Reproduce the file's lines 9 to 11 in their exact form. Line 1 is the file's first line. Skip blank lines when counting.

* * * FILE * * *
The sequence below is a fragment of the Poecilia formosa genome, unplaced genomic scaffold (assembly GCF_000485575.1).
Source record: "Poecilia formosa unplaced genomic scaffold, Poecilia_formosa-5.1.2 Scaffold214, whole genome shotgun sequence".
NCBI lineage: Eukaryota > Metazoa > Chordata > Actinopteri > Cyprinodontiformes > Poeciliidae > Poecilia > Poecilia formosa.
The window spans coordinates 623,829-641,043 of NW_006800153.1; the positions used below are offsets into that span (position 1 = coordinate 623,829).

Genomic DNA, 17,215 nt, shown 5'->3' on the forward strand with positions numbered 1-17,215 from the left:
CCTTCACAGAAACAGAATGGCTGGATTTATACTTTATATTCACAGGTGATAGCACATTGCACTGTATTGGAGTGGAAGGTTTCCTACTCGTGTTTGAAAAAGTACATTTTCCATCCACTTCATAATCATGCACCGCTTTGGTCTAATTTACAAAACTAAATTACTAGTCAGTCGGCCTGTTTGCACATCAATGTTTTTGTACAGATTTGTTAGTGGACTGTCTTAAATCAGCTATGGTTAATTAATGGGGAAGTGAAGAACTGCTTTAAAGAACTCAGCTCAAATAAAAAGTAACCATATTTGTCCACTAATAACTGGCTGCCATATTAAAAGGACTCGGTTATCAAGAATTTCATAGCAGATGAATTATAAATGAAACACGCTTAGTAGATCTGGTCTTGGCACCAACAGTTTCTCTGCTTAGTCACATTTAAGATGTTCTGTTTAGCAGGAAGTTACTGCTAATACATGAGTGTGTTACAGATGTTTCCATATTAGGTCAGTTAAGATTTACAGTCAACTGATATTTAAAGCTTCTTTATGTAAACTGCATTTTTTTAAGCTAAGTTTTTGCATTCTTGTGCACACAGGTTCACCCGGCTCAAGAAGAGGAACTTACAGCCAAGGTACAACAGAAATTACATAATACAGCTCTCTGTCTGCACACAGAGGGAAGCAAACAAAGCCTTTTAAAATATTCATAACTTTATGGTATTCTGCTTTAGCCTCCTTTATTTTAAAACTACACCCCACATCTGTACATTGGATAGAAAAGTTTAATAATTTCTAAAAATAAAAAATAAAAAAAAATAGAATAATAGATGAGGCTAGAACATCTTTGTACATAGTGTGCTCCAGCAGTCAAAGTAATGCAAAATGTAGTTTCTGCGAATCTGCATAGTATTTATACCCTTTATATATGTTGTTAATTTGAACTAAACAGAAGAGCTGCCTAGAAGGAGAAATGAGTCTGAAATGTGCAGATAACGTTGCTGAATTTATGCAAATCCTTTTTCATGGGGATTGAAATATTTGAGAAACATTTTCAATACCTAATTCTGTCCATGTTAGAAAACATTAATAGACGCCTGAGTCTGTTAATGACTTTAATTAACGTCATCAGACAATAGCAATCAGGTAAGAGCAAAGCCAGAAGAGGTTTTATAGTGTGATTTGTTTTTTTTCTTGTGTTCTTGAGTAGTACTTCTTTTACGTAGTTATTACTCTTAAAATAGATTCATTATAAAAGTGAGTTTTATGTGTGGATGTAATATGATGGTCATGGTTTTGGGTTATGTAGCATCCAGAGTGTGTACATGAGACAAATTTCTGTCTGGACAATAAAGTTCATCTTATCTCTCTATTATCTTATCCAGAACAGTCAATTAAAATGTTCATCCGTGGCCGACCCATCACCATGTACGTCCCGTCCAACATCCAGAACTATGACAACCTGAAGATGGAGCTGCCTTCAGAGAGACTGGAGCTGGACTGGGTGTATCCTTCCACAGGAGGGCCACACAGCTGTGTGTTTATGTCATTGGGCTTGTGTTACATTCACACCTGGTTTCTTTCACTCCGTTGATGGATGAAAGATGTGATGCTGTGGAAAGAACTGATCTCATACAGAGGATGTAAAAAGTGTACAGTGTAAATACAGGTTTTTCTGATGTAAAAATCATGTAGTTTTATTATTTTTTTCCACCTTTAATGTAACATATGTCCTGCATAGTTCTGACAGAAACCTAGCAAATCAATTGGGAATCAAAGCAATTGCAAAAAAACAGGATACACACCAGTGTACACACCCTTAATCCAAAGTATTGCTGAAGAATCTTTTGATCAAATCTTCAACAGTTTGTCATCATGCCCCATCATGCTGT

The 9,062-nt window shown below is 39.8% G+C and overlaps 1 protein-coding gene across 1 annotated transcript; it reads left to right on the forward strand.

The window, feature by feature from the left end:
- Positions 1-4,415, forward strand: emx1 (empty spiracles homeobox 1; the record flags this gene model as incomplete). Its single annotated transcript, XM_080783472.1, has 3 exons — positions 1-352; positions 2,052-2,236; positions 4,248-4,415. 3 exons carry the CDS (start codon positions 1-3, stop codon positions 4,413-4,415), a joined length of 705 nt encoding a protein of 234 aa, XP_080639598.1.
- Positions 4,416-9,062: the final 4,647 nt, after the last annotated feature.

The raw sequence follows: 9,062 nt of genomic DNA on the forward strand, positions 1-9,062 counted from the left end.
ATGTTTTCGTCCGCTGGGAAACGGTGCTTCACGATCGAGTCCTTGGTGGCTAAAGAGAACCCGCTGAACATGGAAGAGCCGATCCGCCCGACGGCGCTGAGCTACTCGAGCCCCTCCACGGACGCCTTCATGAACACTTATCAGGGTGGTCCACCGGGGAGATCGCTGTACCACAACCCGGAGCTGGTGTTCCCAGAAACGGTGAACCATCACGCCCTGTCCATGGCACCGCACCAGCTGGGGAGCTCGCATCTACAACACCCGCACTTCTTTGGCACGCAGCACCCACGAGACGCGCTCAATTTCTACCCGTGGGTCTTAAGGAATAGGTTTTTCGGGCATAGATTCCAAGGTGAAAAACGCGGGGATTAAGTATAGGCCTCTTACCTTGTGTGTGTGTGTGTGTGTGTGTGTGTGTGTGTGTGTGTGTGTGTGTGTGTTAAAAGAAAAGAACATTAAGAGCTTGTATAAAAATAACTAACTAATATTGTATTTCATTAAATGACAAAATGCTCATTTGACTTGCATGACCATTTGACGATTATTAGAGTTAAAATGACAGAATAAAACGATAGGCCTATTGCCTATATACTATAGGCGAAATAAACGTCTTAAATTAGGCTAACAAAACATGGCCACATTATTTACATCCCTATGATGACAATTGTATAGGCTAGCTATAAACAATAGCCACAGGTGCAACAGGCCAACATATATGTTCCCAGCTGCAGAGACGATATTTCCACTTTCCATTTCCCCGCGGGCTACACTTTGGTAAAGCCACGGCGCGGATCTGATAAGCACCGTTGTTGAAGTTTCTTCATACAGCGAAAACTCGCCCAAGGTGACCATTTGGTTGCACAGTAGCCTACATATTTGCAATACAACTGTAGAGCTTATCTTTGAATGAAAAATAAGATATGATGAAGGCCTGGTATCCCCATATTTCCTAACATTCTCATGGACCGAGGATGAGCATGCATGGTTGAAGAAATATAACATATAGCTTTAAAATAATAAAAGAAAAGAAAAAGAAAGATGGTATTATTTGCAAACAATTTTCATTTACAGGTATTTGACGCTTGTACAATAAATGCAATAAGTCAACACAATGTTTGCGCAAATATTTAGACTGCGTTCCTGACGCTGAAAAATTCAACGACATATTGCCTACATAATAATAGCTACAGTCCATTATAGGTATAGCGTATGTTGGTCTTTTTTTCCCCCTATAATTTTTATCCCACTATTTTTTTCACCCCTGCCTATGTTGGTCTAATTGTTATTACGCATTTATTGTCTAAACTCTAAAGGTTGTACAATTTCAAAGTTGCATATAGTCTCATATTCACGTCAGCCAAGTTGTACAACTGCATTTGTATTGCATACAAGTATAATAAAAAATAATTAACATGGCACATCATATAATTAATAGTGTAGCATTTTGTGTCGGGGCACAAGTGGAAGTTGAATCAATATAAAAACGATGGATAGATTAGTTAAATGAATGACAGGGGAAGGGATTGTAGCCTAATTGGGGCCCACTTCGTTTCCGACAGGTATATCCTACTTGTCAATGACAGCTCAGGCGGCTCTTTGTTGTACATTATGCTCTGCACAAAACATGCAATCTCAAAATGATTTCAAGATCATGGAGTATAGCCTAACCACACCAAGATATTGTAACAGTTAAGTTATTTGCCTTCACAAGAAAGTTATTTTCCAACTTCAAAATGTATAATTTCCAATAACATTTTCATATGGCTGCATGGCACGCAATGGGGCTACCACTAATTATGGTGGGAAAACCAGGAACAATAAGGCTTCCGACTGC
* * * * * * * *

- Positions 1-4,415, forward strand: emx1 (empty spiracles homeobox 1; the record flags this gene model as incomplete). Its single annotated transcript, XM_080783472.1, has 3 exons — positions 1-352; positions 2,052-2,236; positions 4,248-4,415. 3 exons carry the CDS (start codon positions 1-3, stop codon positions 4,413-4,415), a joined length of 705 nt encoding a protein of 234 aa, XP_080639598.1.
- Positions 4,416-9,062: the final 4,647 nt, after the last annotated feature.

The raw sequence follows: 9,062 nt of genomic DNA on the forward strand, positions 1-9,062 counted from the left end.